HOW HUSSAIN MANAWER FOUND POWER IN WORDS AND USED IT TO SHINE A LIGHT ON MENTAL HEALTH
by ASJAD NAZIR
AN EXTRAORDINARY rise has seen London born poet Hussain Manawer get global acclaim for his work and powerful live performances on big stages, including Glastonbury Festival, Soccer Aid and Royal Albert Hall.
He has shared a platform with globally renowned names like Kofi Annan, Meghan Markle and prime minister of Canada Justin Trudeau, but also remained connected to his roots and been a leading campaigner for mental health.
The success has resulted in a rapidly growing fan base, regular TV appearances and academic accolades, including a Doctorate of Arts at Oxford Brookes University. His interesting forthcoming projects include an acting stint alongside Riz Ahmed in a movie and high-profile collaborations that will see him take his poetry across more frontiers. The incredible momentum is such that it seems like just the beginning for even greater things to come.
Eastern Eye caught up with master of words Hussain Manawer during the Covid-19 lockdown to talk about mental health, his remarkable rise, forthcoming film, emotion-filled performances and future hopes.
How are you handling the coronavirus lockdown and what have you been doing?
I have been running six miles everyday. That takes me about an hour and 10 minutes. I can do that because I live next to a forest, which is always empty, and it enables me to keep fit. I am also spending a lot of time with my dad. I think it is very important right now that I can spend as much time as I can with him. So, I have been doing loads of dad and son things.
Like, he made me watch a film called Jinnah, which is the story of Pakistan and quite nice. We are making a family tree as well. So, we are doing loads of bonding.
What was the first thing that connected you to the power of words?
The first thing that connected me to poetry was probably when I heard (patriotic song) Jeevay Jeevay Pakistan. The way that was chanted was always done with so much passion. That always stuck in my head and I always thought, who came up with that? From there, I was introduced to poetry at school, along with poets like Michael Rosen, Rudyard Kipling and William Shakespeare. So yes, I was always fascinated by how powerful words can be. I was also excited by words, and English was always a favourite subject. But it was more just the things people would say that captivated my mind.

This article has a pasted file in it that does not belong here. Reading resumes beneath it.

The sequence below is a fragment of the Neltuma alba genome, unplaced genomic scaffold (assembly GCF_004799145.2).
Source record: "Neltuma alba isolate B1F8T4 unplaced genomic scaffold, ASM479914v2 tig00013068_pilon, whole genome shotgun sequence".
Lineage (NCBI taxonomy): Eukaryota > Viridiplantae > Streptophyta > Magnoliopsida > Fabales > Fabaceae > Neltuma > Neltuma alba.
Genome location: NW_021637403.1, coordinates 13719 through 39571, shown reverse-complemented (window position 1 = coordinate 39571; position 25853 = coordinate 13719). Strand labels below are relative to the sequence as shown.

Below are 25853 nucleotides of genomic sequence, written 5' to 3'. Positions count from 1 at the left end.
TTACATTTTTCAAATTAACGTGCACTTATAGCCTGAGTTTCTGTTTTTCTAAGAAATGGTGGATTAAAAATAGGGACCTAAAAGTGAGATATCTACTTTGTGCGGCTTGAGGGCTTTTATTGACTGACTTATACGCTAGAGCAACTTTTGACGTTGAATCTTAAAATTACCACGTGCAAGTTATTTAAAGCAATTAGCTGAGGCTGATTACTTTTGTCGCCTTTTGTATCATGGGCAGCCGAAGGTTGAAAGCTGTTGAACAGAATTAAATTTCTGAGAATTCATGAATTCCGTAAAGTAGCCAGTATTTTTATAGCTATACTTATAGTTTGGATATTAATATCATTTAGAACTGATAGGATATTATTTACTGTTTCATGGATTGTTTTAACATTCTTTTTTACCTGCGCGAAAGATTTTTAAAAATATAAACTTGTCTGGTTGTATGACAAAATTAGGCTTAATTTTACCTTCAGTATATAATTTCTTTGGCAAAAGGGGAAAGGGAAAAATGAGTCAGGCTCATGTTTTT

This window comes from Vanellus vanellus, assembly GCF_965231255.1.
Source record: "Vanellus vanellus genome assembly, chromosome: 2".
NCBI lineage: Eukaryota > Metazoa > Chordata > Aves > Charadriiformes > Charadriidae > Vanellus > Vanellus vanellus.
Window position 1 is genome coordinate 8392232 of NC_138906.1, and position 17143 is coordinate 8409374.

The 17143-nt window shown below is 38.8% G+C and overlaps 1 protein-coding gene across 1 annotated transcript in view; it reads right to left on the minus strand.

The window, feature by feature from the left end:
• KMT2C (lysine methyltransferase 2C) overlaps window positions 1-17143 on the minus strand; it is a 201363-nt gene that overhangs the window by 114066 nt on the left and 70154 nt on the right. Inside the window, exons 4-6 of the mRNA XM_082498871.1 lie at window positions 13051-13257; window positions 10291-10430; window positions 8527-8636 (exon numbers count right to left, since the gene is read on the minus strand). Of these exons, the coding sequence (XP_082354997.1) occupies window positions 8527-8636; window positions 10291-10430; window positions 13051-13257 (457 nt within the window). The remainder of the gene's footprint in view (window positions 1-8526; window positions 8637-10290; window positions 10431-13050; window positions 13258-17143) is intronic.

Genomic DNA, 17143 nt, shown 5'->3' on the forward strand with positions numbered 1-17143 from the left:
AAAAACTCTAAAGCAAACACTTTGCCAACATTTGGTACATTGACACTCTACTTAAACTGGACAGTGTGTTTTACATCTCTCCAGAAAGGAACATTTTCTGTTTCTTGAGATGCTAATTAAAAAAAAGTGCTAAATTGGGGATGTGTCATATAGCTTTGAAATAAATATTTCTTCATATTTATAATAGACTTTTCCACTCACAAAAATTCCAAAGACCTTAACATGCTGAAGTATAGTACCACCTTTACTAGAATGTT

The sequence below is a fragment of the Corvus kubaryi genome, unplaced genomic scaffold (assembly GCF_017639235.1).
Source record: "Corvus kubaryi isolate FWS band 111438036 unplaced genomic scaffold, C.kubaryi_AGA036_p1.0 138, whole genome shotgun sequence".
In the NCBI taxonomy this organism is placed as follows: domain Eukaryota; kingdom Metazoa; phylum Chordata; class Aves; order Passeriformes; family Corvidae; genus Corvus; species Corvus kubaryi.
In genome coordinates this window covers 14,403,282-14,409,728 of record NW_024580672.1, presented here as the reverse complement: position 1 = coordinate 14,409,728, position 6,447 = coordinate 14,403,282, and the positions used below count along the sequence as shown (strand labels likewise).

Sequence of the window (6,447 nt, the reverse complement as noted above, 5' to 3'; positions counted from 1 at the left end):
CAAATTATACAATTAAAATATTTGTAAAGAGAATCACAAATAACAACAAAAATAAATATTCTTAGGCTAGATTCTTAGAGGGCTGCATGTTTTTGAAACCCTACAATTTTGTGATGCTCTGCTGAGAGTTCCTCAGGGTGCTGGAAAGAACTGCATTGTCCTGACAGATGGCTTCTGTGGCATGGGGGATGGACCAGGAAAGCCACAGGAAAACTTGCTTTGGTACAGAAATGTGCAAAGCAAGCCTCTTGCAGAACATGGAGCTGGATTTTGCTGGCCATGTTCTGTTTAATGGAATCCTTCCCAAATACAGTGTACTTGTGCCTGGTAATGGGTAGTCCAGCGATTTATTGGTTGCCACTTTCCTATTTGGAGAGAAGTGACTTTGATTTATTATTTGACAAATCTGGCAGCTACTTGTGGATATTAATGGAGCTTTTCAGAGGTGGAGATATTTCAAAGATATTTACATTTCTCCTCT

But did you imagine being successful, so quickly, and have you had a chance to look at your rapid rise?
Thank you, that is really kind of you Asjad. To me, I am just kind of doing what I am doing if you know what I mean and don’t get a chance to see outside of that, which is quite good and bad. I think it is good because it keeps me very grounded, but sometimes it can be bad because I can often be too hard on myself. I did look back on some of my work the other day, while sitting in isolation. I am never going to take performing live for granted again, not that I did, but just being able to perform and feel that human connection, work with other people, be in public spaces, I do miss it. No, I never thought I would be where I am today.
You have done some incredible performances at major venues and high profile events, but which was the most special?
There was definitely a moment when I performed at Glastonbury. That was really special because I feel as an artist your dream is to perform at Glastonbury and I got asked to do it last year. It’s a shame and a sad thing it is not happening this year. When I got asked to do it, I thought, ‘oh my days, what do I do after I have done Glastonbury’. You know what I mean? That was a really beautiful moment for me as an artist, to get on that stage. I had done Glastonbury and was so happy.
The greatest aspect of your live performances is the raw emotion you generate, where does that come from?